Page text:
Sunday, September 27, 2009

The Last Temptation Before Unbelief

It wasn't until I had an ex-wife that I understood the temptation of believing in the Last Judgment. The attraction of the doctrine was in the possibility that someway somehow she would have to own up to all of her self-serving evasions, deceptions of herself and of others, and acknowledge against all of her upbringing and deepest character traits that her best intentions brought grief, pain, and despair to me. Even if I couldn't pin her down and force her to gaze at her unacknowledged self-loathing, her Jesus would -- she was brought up Polish Catholic. The doctrine promised the comfort of imagining her luxuriating in the foulness of her good intentions.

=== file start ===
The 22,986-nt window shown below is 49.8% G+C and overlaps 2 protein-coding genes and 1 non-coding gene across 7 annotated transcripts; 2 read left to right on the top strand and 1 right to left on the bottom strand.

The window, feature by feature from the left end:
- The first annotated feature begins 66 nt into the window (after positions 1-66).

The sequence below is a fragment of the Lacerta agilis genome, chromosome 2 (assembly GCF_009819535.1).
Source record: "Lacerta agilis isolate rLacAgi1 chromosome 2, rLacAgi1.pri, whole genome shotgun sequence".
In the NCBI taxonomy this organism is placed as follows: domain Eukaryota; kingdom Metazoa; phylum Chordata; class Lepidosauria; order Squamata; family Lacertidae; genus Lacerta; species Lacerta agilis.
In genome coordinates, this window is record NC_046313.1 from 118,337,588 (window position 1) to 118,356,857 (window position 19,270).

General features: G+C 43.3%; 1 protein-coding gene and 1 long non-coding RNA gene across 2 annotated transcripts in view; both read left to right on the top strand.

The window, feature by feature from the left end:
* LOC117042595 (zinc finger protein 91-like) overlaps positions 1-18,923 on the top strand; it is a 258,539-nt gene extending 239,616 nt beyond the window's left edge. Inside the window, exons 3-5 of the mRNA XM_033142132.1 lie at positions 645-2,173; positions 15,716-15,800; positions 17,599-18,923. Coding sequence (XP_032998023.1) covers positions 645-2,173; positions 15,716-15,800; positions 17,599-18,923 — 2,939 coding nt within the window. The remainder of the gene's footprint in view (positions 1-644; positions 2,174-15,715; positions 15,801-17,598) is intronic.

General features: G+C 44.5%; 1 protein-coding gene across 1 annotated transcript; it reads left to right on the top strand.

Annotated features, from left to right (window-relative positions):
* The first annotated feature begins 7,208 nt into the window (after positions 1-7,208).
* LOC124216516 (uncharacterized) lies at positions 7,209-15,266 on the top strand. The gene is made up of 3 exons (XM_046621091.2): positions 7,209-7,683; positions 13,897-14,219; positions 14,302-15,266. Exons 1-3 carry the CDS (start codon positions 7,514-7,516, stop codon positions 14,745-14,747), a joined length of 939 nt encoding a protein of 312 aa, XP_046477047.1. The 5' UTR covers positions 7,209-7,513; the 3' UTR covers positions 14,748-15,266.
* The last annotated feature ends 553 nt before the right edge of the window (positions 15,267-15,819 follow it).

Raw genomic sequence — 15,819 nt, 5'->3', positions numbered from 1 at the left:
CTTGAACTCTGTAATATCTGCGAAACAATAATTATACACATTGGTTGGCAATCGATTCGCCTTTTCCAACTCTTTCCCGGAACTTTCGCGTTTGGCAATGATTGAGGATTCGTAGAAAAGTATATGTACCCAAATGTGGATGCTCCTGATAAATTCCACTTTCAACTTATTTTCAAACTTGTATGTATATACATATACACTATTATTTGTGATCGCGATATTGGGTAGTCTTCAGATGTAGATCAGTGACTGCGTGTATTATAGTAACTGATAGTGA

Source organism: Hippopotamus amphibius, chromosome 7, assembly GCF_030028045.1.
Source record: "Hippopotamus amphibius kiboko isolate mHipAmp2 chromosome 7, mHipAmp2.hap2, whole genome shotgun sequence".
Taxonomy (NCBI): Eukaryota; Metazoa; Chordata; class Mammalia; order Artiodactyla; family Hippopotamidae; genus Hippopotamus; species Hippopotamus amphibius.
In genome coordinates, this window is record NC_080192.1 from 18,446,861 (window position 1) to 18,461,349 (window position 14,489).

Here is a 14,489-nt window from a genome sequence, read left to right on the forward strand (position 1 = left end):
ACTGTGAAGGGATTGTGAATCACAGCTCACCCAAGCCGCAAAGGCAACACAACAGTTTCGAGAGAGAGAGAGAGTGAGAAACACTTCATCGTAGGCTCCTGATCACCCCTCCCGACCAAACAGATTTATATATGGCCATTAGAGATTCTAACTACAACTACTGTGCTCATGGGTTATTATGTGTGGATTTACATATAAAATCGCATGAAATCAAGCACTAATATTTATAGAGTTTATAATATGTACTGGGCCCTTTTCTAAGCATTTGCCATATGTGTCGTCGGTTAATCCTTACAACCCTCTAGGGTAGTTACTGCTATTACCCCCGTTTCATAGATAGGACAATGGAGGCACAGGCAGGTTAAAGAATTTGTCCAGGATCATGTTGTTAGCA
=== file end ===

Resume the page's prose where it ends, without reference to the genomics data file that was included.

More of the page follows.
The seduction failed. Or rather perhaps I wasn't Christian enough to live in fear of just such an absolute examination of me, not that I'm narcissistic enough to believe that I am without fault. The desire for revenge seemed at once both not Christian enough, and too Christian.






Thursday, September 24, 2009

Unforgiveable Sin: A Hypothetical

Pscho-serial-killer-baby-eater-atheist Bob kidnaps Joe Christian. Bob ties Joe to a chair in his basement in a house far, far off in the country with no neighbors and no paved roads for miles and miles.

Bob begins to torture Joe. Bob's goal is to torture Joe into blaspheming the Holy Spirit. Bob's methods vary from the trivially annoying to the diabolical. Eventually Bob succeeds. Joe curses God, the Holy Spirit, Jesus on the Cross, and all things Holy. He asks Satan to come into his heart. You get the idea. Bob tortures Joe into committing the unforgivable sin.

Following Joe's offer of submission to Satan, Bob asks Jesus into his heart and so that he might be saved. Just then, the FBI find Bob's hideout and accidentally destroy the house in a large explosion, killing everyone inside.

So, Joe goes to Hell? Bob goes to heaven?





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